But yesterday was different. I was finally going to go – whether or not I was accompanied by my family. And in fact, I ended up going alone. One kid was sick, the other was tired, so I got dressed again and headed into town. I ended up arriving very early, walking into the sanctuary to find Rabbi Cahana and his beautiful son talking quietly. I hurried over to greet them both, telling the Rabbi I was there to get a front row seat. He smiled and asked me the time. I told him it was 4:45, and I had wanted to get there before the 5:00 service. He gently corrected me, telling me it was to take place at 5:30. I grinned at him and said, “well now you know how eager I am to hear your sermon – a whole 45 minutes early!”
I found an unreserved seat in the 2nd row in the main sanctuary. After the “main event” of morning services, most of the congregation does not return, which stands to reason if they are preparing break-fast meals. I sat in quiet contemplation until the sanctuary filled up and we were about to start.
After some initial prayers, Rabbi Cahana was introduced. Prior to beginning, his daughter had handed out texts of his sermon (found here), and upon skimming it, I saw that it was 3 pages long. We sat back as he was wheeled to the front, the microphone positioned to his level, and we waited. He began to speak but the mic didn’t work. One of the synagogue’s co-presidents stood, took the mic off its stand, tested it and held it directly to the Rabbi’s mouth. Rabbi Cahana’s wife stood behind him, holding the text in front of him so he could read. And we listened.
His voice was soft at times, louder other times. His words trailed off at times when he got tired, but he soldiered through. He spoke unhaltingly, painstakingly reading the text he had composed, and the sanctuary – full by now – was so silent, one could have heard the proverbial pin drop. We had the text in front of us, at times it was necessary to follow along, but what came through – besides the words – was his determination. He had written the words. But rather than have someone else deliver them, he was going to address his community.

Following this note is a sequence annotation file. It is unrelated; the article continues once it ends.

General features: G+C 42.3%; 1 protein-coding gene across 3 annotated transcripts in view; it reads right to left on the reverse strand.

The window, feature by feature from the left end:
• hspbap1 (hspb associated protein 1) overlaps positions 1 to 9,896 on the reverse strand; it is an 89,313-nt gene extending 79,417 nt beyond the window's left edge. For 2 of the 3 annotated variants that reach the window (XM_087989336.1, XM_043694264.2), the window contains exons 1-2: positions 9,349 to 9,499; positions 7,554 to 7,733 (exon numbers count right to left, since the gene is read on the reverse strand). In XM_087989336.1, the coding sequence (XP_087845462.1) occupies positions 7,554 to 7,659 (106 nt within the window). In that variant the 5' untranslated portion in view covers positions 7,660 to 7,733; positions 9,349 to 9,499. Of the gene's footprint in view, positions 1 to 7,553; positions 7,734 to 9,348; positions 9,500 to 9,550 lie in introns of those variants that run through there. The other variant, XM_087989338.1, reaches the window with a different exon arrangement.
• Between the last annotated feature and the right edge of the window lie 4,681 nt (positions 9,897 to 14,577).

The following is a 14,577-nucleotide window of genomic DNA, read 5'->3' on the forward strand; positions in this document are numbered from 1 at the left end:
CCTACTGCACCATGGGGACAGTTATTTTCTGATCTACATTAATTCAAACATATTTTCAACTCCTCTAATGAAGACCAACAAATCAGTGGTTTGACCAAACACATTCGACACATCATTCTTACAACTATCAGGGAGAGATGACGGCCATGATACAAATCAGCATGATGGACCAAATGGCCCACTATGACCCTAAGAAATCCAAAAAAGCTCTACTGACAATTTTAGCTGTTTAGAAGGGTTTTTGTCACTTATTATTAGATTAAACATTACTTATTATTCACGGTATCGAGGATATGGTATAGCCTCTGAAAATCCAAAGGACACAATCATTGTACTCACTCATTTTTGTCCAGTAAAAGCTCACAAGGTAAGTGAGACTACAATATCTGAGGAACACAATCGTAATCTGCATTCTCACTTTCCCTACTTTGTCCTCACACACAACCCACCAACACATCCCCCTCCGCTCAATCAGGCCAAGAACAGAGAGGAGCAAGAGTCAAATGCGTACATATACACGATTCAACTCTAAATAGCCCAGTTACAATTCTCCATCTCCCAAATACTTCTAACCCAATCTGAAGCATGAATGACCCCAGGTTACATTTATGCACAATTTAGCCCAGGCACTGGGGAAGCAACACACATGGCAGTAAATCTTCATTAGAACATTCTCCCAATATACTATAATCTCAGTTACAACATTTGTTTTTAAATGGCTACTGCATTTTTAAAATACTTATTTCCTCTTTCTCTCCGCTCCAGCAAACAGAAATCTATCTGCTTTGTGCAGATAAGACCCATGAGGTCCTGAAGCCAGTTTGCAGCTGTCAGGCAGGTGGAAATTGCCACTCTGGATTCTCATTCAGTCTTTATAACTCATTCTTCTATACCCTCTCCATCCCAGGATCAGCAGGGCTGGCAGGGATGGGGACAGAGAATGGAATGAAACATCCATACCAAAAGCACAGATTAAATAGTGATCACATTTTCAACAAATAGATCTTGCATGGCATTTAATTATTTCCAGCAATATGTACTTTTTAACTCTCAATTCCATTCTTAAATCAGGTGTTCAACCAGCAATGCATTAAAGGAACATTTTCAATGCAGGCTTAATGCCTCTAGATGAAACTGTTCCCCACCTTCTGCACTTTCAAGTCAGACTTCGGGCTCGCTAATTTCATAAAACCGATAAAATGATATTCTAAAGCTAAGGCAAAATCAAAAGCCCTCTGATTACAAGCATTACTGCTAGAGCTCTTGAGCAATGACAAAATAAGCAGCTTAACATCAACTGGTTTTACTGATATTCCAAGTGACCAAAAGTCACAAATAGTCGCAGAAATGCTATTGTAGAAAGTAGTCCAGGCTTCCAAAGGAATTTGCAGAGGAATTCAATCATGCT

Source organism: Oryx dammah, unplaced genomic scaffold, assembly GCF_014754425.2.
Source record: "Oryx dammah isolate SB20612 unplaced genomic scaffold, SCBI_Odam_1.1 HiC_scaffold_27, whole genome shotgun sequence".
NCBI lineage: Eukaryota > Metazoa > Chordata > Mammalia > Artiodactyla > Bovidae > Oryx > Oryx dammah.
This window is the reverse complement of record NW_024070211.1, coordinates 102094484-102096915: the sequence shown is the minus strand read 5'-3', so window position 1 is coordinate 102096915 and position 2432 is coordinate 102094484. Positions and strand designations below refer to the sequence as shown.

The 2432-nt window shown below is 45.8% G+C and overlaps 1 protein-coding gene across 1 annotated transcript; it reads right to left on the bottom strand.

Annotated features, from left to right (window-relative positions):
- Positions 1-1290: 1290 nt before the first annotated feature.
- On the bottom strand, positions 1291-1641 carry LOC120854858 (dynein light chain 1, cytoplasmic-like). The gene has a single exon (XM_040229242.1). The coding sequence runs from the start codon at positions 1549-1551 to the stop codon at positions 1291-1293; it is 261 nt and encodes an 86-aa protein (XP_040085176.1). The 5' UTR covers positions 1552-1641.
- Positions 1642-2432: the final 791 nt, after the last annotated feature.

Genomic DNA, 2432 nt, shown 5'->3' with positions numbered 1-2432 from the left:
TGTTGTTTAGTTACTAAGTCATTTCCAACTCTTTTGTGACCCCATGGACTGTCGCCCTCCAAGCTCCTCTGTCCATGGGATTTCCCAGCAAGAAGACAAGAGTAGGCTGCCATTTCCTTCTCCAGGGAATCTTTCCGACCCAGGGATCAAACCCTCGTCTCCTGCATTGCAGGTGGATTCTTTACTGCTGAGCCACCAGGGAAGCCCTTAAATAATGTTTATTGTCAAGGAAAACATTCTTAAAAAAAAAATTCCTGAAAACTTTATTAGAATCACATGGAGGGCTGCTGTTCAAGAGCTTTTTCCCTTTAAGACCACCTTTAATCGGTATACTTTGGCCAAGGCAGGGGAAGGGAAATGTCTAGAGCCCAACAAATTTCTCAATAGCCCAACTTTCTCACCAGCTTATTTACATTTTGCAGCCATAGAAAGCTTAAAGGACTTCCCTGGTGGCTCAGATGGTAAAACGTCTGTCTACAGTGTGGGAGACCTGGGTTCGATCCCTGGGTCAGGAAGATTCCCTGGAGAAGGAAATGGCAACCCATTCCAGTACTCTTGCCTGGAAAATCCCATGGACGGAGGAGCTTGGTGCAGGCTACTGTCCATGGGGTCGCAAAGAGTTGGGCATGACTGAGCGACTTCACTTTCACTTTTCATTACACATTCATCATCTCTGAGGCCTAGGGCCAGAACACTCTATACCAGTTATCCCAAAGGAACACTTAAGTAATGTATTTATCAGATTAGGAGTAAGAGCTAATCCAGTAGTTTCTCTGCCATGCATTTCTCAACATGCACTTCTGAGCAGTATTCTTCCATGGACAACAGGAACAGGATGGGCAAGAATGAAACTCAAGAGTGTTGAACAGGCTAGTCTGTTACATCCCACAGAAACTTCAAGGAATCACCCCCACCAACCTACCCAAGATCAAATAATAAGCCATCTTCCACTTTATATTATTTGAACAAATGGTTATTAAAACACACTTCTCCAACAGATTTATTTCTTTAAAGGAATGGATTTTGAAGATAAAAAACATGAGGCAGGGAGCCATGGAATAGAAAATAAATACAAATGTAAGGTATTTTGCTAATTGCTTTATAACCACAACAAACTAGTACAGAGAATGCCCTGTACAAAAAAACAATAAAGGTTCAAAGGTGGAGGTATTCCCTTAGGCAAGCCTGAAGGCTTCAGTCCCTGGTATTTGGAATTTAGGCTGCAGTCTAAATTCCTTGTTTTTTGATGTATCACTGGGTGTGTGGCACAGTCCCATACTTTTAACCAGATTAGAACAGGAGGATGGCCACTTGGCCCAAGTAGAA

One passage in particular had me fighting tears:
I obviously live now in a reduced place. I am confined, constricted, refrained and contained. That may be the reality objectively to everyone else. But it is not mine. I feel my life force coming through. No barriers but me in freefall happiness. I’m jumping here and everywhere endlessly and without restraint. A mind believes what it wants to believe, and my mind believes that G-d owns the future and gives it to me now. I feel like a pioneer, introduced to my body at first glance and able to enter each sub-atomic particle and chart its dimensions. I have been allowed a world of timelessness, a Shabbos forever to investigate the pure unmitigated energies of life. Why be anywhere else? We live in the possible, not the improbable. This is why a person can look forward to the day of judgment and not tremble beneath it.
That sums up our rabbi. His strength, his perpetual optimism, and as Rabbi Nadler said in his introduction, his humility in the face of severe adversity.
There were no ovations afterward, but we all felt a welling of pride and gratitude. And hope – could this be the foretelling of our rabbi’s eventual return to the pulpit? I wouldn’t put anything past him!